He says now, that this lamentations would be in every family apart. By which word he means, that it would not be a feigned or pretended ceremony, as when one begins to weep and draws tears from the eyes of others. The Prophet then testifies that it would be real sorrow, for one would not imitate another, but every one, impelled by his own feeling, would really grieve and lament. This then is the reason why he says that families would lament apart. Indeed the faithful ought to stimulate others by their example and encourage them to repent, but in a congregation hardly one in ten prays in earnest for pardon and really laments on account of his sins. Since therefore men are thus born to hypocrisy, and are confirmed in it by the whole practice of their the, it is no wonder that the Prophet, in order to set forth real sorrow, represents here every family by itself; as though he had said, “The family of David shall know that it had sinned, and the family of Levi, though it may not observe such an example, shall yet inwardly acknowledge its guilt.” We now see why Zechariah repeats the word apart so often.

By saying, that the women wept apart, he means no doubt the same thing with what we find in the second chapter of Joel (Joel 2:1)

“Go forth let the bridegroom from his chamber,
and the bride from her recess.”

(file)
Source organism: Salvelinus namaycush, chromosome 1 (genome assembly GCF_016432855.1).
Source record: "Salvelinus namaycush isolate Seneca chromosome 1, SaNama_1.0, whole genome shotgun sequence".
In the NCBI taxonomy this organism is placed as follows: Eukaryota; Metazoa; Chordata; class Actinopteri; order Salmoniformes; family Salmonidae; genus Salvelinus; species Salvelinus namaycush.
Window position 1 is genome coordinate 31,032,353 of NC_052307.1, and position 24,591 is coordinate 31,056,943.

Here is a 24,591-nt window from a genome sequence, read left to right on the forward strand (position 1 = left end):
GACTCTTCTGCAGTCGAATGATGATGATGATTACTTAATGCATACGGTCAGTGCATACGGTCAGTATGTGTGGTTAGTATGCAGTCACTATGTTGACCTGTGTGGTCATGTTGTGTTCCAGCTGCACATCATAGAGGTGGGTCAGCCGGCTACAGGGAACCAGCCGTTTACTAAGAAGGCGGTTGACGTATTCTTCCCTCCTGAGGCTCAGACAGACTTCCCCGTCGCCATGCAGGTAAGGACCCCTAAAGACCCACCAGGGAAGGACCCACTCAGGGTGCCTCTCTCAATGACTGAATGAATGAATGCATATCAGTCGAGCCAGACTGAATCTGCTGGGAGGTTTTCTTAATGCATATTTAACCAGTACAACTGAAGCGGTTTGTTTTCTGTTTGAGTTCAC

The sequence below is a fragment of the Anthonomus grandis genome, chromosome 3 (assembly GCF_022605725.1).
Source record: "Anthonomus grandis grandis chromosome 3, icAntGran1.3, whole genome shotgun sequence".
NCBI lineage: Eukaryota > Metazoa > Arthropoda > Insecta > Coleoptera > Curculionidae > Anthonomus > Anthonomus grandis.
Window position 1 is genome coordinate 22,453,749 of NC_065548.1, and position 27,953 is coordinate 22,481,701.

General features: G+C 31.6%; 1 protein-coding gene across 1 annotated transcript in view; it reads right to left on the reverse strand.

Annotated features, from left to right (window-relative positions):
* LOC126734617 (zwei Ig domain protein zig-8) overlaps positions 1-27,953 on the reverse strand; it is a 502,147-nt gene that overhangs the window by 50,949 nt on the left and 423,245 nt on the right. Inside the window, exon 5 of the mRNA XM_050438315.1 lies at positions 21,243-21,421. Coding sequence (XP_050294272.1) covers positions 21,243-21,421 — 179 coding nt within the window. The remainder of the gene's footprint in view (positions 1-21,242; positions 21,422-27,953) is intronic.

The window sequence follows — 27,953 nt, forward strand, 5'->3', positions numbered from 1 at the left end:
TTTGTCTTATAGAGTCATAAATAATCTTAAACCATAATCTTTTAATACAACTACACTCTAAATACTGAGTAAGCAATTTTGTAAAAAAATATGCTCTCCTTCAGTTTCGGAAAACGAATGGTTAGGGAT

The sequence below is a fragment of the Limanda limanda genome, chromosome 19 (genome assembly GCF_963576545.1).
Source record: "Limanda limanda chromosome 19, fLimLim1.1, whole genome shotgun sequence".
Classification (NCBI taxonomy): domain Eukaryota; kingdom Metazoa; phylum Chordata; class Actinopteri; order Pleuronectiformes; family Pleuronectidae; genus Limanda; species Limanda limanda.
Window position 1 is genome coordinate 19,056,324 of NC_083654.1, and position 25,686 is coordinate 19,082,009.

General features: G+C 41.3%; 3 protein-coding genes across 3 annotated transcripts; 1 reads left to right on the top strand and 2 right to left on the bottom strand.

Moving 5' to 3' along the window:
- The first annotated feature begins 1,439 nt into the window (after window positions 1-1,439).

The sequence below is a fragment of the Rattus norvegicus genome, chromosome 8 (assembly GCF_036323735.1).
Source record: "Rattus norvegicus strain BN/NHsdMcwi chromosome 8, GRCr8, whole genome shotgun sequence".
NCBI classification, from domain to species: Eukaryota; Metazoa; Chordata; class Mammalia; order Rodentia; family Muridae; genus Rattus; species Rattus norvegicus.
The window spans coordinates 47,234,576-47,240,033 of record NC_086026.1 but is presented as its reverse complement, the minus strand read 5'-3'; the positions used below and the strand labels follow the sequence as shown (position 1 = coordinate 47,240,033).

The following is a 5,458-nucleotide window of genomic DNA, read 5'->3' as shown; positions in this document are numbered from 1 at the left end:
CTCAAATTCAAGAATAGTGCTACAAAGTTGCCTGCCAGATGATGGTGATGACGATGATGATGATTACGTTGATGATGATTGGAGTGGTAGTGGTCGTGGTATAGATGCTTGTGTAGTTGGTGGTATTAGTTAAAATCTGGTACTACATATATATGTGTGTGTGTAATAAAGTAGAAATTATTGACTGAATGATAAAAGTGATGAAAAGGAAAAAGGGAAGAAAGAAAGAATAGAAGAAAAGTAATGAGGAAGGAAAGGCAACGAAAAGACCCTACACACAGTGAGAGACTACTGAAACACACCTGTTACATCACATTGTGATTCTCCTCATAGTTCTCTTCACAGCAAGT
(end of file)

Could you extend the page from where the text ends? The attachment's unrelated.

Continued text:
Men in grief, we know, withdraw from all pleasures and all joy. As then men usually separate themselves from their wives during the appointed time of public grief or mourning, the Prophet makes the women to be by themselves: he intimates at the same time that the women would not wait until the men showed then an example of mourning, but that they would of themselves, and through a feeling of their own, be inclined to lament.

But we must bear in mind what I lately said, — that the grief which the Jews felt for the death of Christ is not what is described, but rather that by which they were touched when God opened their eyes to repent for their own perverseness; for the death of Christ, we allow, is a cause of joy to us rather than of sorrow, but the joy arising from Christ’s death cannot shine in us until our guilt really wounds us through God’s appearing to us as a threatening judge. From this sorrow there arises the desire to repent and the true fear of God. Hence it is, that God himself will give us joy, for he will not have us, as Paul says, to be swallowed up with sorrow; he lays us prostrate, that he may again raise us up.